Beyond Your Diner Plate
Seating is light in the diner at the moment. The steward honors your request for a dome seat and escorts you up the stairs. Once seated, the evening’s menu is presented. You begin to read as the steward withdraws and a waiter fills your water glass. Deep-fried fish … a ham steak … or … roast top round of beef, Jardinière style (served with a mixture of Spring vegetables, such as peas, carrots, and green beans) … what will dinner be?
Regardless of your selection, the food will be incredible, the service top-flight, the table setting beautiful and precise and the scenery from the dome spectacular.
This is what you experience aboard the train. While you await your meal, let you mind wander and think what it takes to make this experience so special.
Long before the train turned a wheel this evening, dozens of people worked in the shadows of the dining car to make your experience happen. By different names, the railroads operating dining cars had a Dining Car, Hotel and Dining Car or Commissary Department. A smaller road may have one commissary location along its line. The larger concerns had multiple locations in key cities. It is the job of this department to ensure that every aspect of the dining car’s operation runs as smoothly as possible and loses as little money as can be afforded while keeping passengers happy.
Before the menu was presented to you this evening, the Union Pacific Dining Car and Hotel Department worked extensively to develop the items to be served. Menus on competing railroads were surveyed. Popular food trends were referenced. Ingredient sources were researched. The seasonality of a dish was checked. Then the menu was built, taking into consideration that your train would have service for two breakfasts, two lunches and two dinners before reaching Chicago. Every effort was made to ensure that each menu had enough different items so that you would not tire of the selections. Also, since your train, City of Los Angeles, regularly carried a café car with lunch counter seating, a different set of menus was needed for service here. The café menus needed to be of quality but lower priced than the full dining car. Additionally, the various menus needed to strike a balance so that passengers would not flood the café for economy reasons, forsaking the full dinging car.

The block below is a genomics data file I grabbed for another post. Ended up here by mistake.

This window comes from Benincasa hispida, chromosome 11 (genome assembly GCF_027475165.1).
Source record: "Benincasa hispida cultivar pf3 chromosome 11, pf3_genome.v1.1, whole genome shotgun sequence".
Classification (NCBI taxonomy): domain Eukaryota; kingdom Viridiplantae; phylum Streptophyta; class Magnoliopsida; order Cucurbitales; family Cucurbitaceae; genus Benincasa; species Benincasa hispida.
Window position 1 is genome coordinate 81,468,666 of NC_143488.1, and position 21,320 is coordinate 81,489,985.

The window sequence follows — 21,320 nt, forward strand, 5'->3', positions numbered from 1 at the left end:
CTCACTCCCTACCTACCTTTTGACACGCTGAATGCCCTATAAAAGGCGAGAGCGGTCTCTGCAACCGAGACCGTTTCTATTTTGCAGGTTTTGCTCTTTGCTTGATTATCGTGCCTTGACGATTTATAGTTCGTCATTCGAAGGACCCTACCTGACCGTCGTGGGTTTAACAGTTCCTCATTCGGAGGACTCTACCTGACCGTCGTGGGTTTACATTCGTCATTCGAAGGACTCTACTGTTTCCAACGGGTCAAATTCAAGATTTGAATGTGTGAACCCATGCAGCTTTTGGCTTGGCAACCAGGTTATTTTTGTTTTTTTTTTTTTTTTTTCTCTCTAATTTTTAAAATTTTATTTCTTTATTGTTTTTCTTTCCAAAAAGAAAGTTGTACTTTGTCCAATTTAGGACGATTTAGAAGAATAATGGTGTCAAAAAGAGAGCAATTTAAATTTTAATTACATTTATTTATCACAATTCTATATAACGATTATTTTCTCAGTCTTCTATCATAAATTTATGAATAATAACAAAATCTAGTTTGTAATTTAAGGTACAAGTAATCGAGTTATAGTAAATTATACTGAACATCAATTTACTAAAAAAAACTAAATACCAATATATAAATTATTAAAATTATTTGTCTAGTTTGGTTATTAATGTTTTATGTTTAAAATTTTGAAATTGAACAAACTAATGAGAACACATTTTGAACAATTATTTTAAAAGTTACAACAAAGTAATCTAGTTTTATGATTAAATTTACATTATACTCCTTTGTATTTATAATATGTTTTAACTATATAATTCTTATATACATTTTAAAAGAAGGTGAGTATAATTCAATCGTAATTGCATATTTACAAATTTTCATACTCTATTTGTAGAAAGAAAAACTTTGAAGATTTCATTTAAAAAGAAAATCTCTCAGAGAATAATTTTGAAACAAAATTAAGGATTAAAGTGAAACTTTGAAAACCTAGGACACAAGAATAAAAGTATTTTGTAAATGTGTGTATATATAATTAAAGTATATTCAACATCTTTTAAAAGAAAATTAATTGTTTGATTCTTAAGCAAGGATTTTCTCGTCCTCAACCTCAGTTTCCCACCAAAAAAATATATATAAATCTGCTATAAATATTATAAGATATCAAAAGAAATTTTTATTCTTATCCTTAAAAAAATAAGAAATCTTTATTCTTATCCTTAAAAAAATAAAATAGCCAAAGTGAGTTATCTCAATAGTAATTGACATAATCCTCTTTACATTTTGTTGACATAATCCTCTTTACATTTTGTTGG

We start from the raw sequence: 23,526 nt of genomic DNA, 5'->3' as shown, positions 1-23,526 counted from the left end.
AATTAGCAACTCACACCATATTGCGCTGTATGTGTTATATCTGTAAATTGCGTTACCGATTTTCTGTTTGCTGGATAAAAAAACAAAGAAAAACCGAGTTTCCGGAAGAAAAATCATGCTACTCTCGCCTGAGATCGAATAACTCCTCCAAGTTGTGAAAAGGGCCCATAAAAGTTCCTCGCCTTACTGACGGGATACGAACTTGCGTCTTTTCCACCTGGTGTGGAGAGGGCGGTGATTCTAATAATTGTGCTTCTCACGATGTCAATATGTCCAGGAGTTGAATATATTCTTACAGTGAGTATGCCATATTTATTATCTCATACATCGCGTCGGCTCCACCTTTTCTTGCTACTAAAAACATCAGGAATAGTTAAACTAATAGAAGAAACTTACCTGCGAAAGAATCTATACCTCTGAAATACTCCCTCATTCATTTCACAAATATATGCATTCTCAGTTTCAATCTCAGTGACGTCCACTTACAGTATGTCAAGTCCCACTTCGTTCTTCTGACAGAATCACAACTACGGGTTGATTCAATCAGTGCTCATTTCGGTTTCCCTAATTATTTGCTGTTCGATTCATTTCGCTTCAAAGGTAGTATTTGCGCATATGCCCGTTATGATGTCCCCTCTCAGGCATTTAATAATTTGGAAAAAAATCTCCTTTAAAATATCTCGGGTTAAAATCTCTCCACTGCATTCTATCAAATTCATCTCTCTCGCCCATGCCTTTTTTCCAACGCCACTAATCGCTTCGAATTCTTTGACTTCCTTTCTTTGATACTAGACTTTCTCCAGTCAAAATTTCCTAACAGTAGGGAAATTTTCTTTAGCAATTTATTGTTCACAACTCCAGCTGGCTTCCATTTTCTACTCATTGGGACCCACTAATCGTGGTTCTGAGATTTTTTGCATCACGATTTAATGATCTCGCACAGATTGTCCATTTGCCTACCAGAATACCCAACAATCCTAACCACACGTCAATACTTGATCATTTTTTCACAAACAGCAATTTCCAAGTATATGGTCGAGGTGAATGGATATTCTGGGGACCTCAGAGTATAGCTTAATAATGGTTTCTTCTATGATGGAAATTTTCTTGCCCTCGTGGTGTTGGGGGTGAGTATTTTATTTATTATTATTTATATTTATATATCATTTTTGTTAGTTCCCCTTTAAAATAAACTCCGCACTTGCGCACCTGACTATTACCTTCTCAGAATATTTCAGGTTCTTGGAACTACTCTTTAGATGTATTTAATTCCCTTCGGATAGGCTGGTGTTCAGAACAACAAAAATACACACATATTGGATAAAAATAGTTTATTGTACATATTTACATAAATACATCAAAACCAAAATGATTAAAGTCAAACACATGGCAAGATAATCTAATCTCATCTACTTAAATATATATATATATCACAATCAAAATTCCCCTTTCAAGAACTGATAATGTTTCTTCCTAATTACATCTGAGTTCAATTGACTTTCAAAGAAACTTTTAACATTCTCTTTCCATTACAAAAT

Once the menu was established, ingredients needed to be purchased. Originally, railroads promoted obtaining food items from the best sources, often from farms and orchards along their lines. Tonight, if you were traveling on the Great Northern’s Empire Builder, the menu would have featured salmon for the Columbia River, near its route. On the Texas & Pacific, your dessert choice could have been cantaloupe pie, made with fruit grown along the T&P and shipped by the railroad. Sourcing fresh ingredients in the quantities needed to protect a train like the City of Los Angeles was a costly venture, especially considering fresh ingredients not consumed by the end of the trip were not acceptable for another trip and needed to be disposed of.
As passenger traffic declined following World War II, railroads looked for ways to economize. One economy came from different ingredient types and sources. What was previously stated “Fresh Local Vegetable Du Jour” became “Chef’s Vegetable Selection”. Although both terms fit the elegance of the dining car, the subtle difference is the former was fresh picked; the later came from a can.
For each dish on the menu, the Dining Car Department also determined portion size, method of preparation and how the dish was to be served. Tonight you selected the ham steak. According to the Union Pacific’s cookbook and service manual, your half-pound portion will consist of two “horseshoe cuts” with the bone removed. The whole ham was to be boiled in water for three hours. After slicing from the whole ham, the two-slice portion will be finished under the broiler and then served on a Streamliner dinner plate.